The Conservative opposition forced the Liberals onto the defensive Monday as the governing party watched one of their own abruptly cross the floor to join the chorus of Tories declaring that this was the prime minister’s "summer of failures."

Ontario Liberal MP Leona Alleslev made the stunning announcement — which had apparently been in the works for weeks — just before question period, striding across the House of Commons to roaring applause from the opposite bench.

"At this time in our country’s history we need strong leadership under the Conservatives and Andrew Scheer," Alleslev told reporters afterward.

Alleslev said the world has changed since she was first elected in 2015, and she felt her questions about the Liberal government’s performance on crucial files such as the economy, trade and defence were "met with silence."

The MP said she had to leave the Liberals in order to openly criticize the party’s direction.

In the House, as Scheer’s Conservatives branded their Liberal rivals as failures on the economic and trade fronts, Alleslev looked comfortable and at ease, nodding in agreement from her new vantage point.

Alleslev rose during question period to say Canada’s position in the world had been diminished under Justin Trudeau, and that its ability to deliver on defence commitments, such as adequate fighter jets, had been undermined by politics.

"Purchasing used CF−18s from the Australians will not give us capability, will be cost prohibitive, and frankly, humiliating when we should be reassuring our allies in a time of unprecedented global instability."

Despite the headline−grabbing nature of the move Alleslev had orchestrated for the first day of the fall sitting, no one seemed to see it coming.

Ontario Liberal MP Adam Vaughan said the decision emerged "out of nowhere, literally out of the blue."

Bill Casey, a Liberal MP from Nova Scotia who was once a Conservative, said Alleslev sat close to him and he never suspected there was an issue.

Alleslev dismissed questions from reporters about political opportunism, given her slim election victory three years ago, saying her decision was about being able to look at herself in the mirror.

"We’re facing some very serious challenges and this is how I can do the job that my constituents sent me here to do," she said. "This is something I’ve been considering for a while."

Scheer ushered Alleslev into the Conservative caucus, making his new MP the critic for global security, and he issued an invitation to any other disenfranchised Liberal supporters to rethink their allegiances ahead of the October 2019 ballot.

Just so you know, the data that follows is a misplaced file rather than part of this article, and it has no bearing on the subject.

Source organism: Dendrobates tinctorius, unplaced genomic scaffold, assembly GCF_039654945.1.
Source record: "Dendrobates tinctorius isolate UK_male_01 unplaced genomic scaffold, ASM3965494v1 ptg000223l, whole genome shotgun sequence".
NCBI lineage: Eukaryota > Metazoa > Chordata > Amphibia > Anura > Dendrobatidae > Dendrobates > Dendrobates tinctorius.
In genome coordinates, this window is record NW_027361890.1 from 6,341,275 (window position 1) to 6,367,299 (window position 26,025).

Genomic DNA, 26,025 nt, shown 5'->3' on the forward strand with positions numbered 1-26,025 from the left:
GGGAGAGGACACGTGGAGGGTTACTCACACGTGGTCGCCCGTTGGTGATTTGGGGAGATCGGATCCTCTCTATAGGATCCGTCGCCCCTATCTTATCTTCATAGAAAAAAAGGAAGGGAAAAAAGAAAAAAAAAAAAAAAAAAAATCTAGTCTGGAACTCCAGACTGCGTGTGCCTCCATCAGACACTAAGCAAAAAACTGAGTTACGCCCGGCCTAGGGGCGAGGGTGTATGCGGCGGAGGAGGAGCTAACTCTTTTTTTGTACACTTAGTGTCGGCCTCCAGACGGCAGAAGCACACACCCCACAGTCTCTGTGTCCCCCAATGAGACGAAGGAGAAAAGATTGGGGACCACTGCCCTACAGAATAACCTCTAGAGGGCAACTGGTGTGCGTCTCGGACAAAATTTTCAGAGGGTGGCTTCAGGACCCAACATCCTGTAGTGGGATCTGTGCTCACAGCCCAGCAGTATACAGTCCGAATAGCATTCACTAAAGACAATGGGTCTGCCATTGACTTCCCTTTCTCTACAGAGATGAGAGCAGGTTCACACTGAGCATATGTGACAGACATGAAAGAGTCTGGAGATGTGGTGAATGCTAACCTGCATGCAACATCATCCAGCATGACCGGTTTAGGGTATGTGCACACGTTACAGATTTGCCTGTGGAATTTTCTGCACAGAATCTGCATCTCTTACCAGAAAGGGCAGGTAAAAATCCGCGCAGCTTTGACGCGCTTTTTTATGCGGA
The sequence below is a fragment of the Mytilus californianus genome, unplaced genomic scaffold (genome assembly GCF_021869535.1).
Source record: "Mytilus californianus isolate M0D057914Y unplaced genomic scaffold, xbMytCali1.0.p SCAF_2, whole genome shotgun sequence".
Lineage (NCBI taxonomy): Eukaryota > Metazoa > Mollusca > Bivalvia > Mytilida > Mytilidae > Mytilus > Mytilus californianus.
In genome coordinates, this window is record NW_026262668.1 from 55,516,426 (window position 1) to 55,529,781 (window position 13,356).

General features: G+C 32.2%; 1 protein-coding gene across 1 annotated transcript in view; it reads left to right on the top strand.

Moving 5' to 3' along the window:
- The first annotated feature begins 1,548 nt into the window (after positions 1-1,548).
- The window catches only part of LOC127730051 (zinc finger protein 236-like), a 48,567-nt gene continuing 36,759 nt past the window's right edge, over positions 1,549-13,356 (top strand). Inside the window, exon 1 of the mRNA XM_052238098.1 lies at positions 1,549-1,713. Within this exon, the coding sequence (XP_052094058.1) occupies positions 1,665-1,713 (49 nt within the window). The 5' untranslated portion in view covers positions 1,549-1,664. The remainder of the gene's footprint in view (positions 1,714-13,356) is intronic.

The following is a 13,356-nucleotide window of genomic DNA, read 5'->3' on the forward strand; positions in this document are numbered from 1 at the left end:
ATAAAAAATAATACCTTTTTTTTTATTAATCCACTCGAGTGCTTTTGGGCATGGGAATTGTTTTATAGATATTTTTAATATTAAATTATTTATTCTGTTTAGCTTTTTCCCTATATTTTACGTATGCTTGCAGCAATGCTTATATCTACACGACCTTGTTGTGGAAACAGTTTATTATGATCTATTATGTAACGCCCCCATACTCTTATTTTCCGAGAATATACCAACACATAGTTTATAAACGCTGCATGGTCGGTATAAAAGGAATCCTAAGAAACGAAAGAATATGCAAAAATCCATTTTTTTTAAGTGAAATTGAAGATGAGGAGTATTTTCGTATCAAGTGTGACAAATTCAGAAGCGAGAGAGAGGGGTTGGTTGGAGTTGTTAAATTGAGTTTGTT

"Let me say this to Canadians: If, like Leona, you supported Justin Trudeau and the Liberals in the last election and you are frustrated or even angry with the ineffective leadership, know this — you are both welcome and needed in the Conservative Party of Canada," Scheer said.

Trudeau said little about Alleslev’s move.

"I wish her well in her decision," Trudeau said. "I’m looking forward to getting back in the House to talk about what we are going to be doing for Canadians, what we’ve been working hard on all summer and over the past few years."

The opposition parties took shots early and often at how the Liberals have managed the economy and the ongoing negotiations of a renewed North American Free Trade Agreement — the outcome of which will affect countless jobs on both sides of the border.

Conservative House leader Candice Bergen said her party wouldn’t lecture the U.S. on gender rights and the environment in the midst of trade talks — a jab at the Liberal government’s approach on NAFTA.

NDP Leader Jagmeet Singh urged the Liberals to preserve Canada’s supply management system for dairy farmers in NAFTA talks and to ensure a renewed deal makes life better for Canadian workers. He suggested neither will be an easy task in negotiations with the mercurial Trump.

An early order of business for the Liberals this fall is passing legislation to enact a trade deal with Pacific Rim countries — the Comprehensive and Progressive Agreement for Trans Pacific Partnership — designed to open up new markets for exports beyond the U.S.

Alleslev rose in her chair to announce her political change of heart while her colleagues discussed the bill.

She has represented the new Toronto−area riding of Aurora−Oak Ridges−Richmond Hill since narrowly defeating her Conservative challenger by 1,093 votes in 2015.

Prior to politics, Alleslev served for several years in the Canadian military before joining IBM and Bombardier Aerospace. As an MP, she has sat on the immigration and defence committees and served as chair of the Canadian NATO Parliamentary Association.

Alleslev was not the only MP to change seats Monday. Former Conservative MP Maxime Bernier, who recently created a new party, was sitting far from his former colleagues with Green Party Leader Elizabeth May.

Likewise, former NDP MP Erin Weir, recently ousted from his caucus, was sitting behind the Conservative benches.

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